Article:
Saturday, January 24, 2009

Excommunications Lifted!

The National Catholic Reporter has an interesting article by John L. Allen, Jr. titled, "Papal Reconciliation Move Will Stir Controversy." The article discusses the lifting of the 20-year old excommunication imposed on the four bishops who were ordained as bishops by the late Swiss Archbishop Marcel Lefebvre, leader of the Priestly Fraternity of St. Pius X. This society broke with the Vatican because of their opposition to the reforms of Vatican II, especially in the areas of ecumenism and religious freedom.

Allen see serious reservations from the Jewish community because of the remarks made by one of the bishops, Bishop Richard Williamson, who recently denied the gassing of Jews in Hitler's gas chambers. The Jewish community also believes that Bishop Williamson and many in the SSPX are anti-semitic.

On the other hand, though many see the action of the lifting of the excommunications as a gesture of reconciliation, the Church's liberal wing may view the event as another example that a more traditional reading of Vatican II is being emphasized under Pope Benedict.

Go HERE for the complete article by John Allen and the many interesting comments by readers.

~ (CNS photo/Catholic Press Photo) ~


Mark said...

This is a very complex issue. I interpret it as follows:

First, there already is a healthy and intelligent Traditional movement within the Church (FSSP), that is growing fast and gaining acceptance even among some of those who describe themselves as progressive;

Second, reconciliation of SSPX to the Catholic Church is of vital interest for some parts of Europe, where the Church as a whole is near, or has, collapsed. In those places, whatever life still remains is within the SSPX, especially in France. Bringing them back is important for these regions;

Third, this really doesn't affect the day to day functioning of the progressive faction within the Church. What is happening is part of an unavoidable historical process which involves the interpretation of the Vatican Two Council. Outside of the papacy, no single faction within the Church can claim today that they are the sole possessors of the keys to its proper interpretation. In a way, the period of confusion is ending, and the interpretation of this Council is just beginning;

Fourth, the Holocaust denying statements by SSPX Bishop Williamson are outrageous. His superior should discipline him and apologize for his remarks. SSPX leadership as a whole would benefit from a period of introspection. I'm including below a link to the Auschwitz camp website that dispels the myths of the Holocaust deniers:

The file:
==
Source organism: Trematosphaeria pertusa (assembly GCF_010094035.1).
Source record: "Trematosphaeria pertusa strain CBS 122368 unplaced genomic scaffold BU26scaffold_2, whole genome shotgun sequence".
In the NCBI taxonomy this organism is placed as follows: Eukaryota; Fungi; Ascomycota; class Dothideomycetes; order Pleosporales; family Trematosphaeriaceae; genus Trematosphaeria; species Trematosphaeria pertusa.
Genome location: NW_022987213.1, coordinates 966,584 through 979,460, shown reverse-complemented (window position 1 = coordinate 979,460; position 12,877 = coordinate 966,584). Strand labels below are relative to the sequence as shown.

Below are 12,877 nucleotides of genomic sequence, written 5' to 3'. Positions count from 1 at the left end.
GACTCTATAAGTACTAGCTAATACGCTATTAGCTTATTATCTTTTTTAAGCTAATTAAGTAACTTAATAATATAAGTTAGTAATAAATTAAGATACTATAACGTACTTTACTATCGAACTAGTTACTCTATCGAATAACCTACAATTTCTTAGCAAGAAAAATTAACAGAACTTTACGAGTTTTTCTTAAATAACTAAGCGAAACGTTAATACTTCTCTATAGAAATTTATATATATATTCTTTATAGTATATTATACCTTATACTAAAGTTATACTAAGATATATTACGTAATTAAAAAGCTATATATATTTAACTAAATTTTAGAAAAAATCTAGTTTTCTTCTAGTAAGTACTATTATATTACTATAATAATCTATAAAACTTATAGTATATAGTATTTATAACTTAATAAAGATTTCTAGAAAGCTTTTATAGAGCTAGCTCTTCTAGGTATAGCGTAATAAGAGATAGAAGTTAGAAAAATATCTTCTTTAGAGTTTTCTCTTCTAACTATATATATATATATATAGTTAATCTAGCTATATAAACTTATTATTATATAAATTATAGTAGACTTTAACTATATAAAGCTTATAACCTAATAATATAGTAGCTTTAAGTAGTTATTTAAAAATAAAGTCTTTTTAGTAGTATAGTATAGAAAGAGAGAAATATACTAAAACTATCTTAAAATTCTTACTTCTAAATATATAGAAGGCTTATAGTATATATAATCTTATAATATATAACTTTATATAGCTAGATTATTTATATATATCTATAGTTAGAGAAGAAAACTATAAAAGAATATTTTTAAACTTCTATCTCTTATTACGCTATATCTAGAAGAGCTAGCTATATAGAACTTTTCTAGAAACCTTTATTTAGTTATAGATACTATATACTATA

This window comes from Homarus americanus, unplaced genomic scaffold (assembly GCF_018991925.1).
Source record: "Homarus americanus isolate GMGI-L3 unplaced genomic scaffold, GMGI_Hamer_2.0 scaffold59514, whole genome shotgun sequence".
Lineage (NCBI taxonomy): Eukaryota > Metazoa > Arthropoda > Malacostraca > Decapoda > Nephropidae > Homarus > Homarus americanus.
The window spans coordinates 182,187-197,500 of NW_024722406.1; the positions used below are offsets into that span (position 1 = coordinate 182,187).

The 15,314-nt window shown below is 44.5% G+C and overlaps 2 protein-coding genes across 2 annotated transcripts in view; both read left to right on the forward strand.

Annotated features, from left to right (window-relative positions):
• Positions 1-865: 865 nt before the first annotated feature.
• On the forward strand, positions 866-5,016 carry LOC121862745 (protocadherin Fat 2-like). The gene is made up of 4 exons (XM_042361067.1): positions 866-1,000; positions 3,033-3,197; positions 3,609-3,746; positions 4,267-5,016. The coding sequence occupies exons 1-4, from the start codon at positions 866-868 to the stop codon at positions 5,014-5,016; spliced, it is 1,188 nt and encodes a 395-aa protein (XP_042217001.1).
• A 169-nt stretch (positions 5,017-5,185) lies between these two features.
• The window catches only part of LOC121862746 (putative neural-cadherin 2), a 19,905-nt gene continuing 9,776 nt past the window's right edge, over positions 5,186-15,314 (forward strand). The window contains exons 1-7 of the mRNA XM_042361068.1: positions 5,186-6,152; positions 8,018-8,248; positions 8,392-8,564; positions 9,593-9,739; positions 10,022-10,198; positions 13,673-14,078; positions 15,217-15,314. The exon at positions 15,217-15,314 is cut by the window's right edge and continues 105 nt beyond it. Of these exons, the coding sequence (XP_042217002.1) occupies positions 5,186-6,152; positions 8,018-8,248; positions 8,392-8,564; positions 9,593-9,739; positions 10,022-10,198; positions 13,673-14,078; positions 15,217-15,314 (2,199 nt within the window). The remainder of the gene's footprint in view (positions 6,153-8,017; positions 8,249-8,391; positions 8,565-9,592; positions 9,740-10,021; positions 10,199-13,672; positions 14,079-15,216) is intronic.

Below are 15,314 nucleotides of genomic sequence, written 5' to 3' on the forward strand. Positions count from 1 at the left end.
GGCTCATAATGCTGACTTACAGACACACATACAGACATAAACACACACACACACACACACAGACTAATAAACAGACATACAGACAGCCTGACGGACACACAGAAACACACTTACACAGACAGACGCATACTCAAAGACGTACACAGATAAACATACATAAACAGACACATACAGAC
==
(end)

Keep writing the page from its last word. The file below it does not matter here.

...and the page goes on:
standing maryanna said...

"Outside of the papacy, no single faction within the Church can claim today that they are the sole possessors of the keys to its proper interpretation."

Thank you Mark... a thoughtful appraisal of the issues. I agree with your above quote.

I may be progressive but I am not stupid! I realize that some of the more weird experiments that have come out of VII (clown Masses, Australian priests who deny the divinity of Christ, etc.) are way over the top...

Now back to the excommunication/reconciliation issue: a major concern is that even among the SSPX, there will be a split between those who will still refuse to recognize the last few popes and the Vatican II documents on Religious Liberty, Ecumenism and the Church in the Modern World.

I am also concerned that if Bishop Williamson is not reined in by church athorities with his outrageous claims that the Jews were not sent to gas chambers, it will cause much harm to our relationships with other religions; not only the Jewish religion.

And finally, on a slightly different track, I read somewhere that it is possible that the SSPX may be given a similar status as the Opus Dei group. Anyone wish to comment on that?

standing maryanna said...

Over at Aliens In This World, Maureen has written an interesting and entertaining article on the excommunications, titled "Excommunications Lifted; Media Ignorance Descends" Here is the link...

...and the opening lines of the article:

"Today, the Pope, through the Curia, “remitted” the excommunications placed in 1988 on the four new bishops who had just been consecrated without permission (validly, but not legally) by Archbishop Lefebvre. The remission was retroactive, going back all the way to 1988, and removing all juridical penalties otherwise incurred. Archbishop Lefebvre’s penalties for doing the consecrations were not removed. (Not that it matters at this point, as excommunication only lasts until the moment of death. But it could have been done, just as governors can issue posthumous pardons.) This was an important step."

Take a look...